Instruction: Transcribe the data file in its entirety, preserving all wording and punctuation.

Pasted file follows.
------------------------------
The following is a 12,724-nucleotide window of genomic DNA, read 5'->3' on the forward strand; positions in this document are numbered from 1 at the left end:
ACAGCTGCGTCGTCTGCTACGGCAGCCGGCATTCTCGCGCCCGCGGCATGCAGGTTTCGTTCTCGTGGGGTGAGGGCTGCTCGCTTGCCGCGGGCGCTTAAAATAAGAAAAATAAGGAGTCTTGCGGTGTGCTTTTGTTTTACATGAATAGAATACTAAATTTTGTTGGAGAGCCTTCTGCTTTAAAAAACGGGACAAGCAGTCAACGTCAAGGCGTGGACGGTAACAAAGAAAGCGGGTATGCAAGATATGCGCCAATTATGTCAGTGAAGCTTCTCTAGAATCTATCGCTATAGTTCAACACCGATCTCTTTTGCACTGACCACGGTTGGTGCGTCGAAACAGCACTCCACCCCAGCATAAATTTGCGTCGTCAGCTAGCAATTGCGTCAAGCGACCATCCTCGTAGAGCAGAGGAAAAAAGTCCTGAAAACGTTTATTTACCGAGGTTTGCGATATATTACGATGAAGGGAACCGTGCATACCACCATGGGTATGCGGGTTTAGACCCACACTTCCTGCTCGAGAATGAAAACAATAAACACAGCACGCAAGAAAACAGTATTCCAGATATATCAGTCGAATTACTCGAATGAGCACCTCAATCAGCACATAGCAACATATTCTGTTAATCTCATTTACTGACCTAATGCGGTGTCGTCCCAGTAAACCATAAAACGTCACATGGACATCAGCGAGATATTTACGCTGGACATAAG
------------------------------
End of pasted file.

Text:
The following is a 12,724-nucleotide window of genomic DNA, read 5'->3' on the forward strand; positions in this document are numbered from 1 at the left end:
ACAGCTGCGTCGTCTGCTACGGCAGCCGGCATTCTCGCGCCCGCGGCATGCAGGTTTCGTTCTCGTGGGGTGAGGGCTGCTCGCTTGCCGCGGGCGCTTAAAATAAGAAAAATAAGGAGTCTTGCGGTGTGCTTTTGTTTTACATGAATAGAATACTAAATTTTGTTGGAGAGCCTTCTGCTTTAAAAAACGGGACAAGCAGTCAACGTCAAGGCGTGGACGGTAACAAAGAAAGCGGGTATGCAAGATATGCGCCAATTATGTCAGTGAAGCTTCTCTAGAATCTATCGCTATAGTTCAACACCGATCTCTTTTGCACTGACCACGGTTGGTGCGTCGAAACAGCACTCCACCCCAGCATAAATTTGCGTCGTCAGCTAGCAATTGCGTCAAGCGACCATCCTCGTAGAGCAGAGGAAAAAAGTCCTGAAAACGTTTATTTACCGAGGTTTGCGATATATTACGATGAAGGGAACCGTGCATACCACCATGGGTATGCGGGTTTAGACCCACACTTCCTGCTCGAGAATGAAAACAATAAACACAGCACGCAAGAAAACAGTATTCCAGATATATCAGTCGAATTACTCGAATGAGCACCTCAATCAGCACATAGCAACATATTCTGTTAATCTCATTTACTGACCTAATGCGGTGTCGTCCCAGTAAACCATAAAACGTCACATGGACATCAGCGAGATATTTACGCTGGACATAAG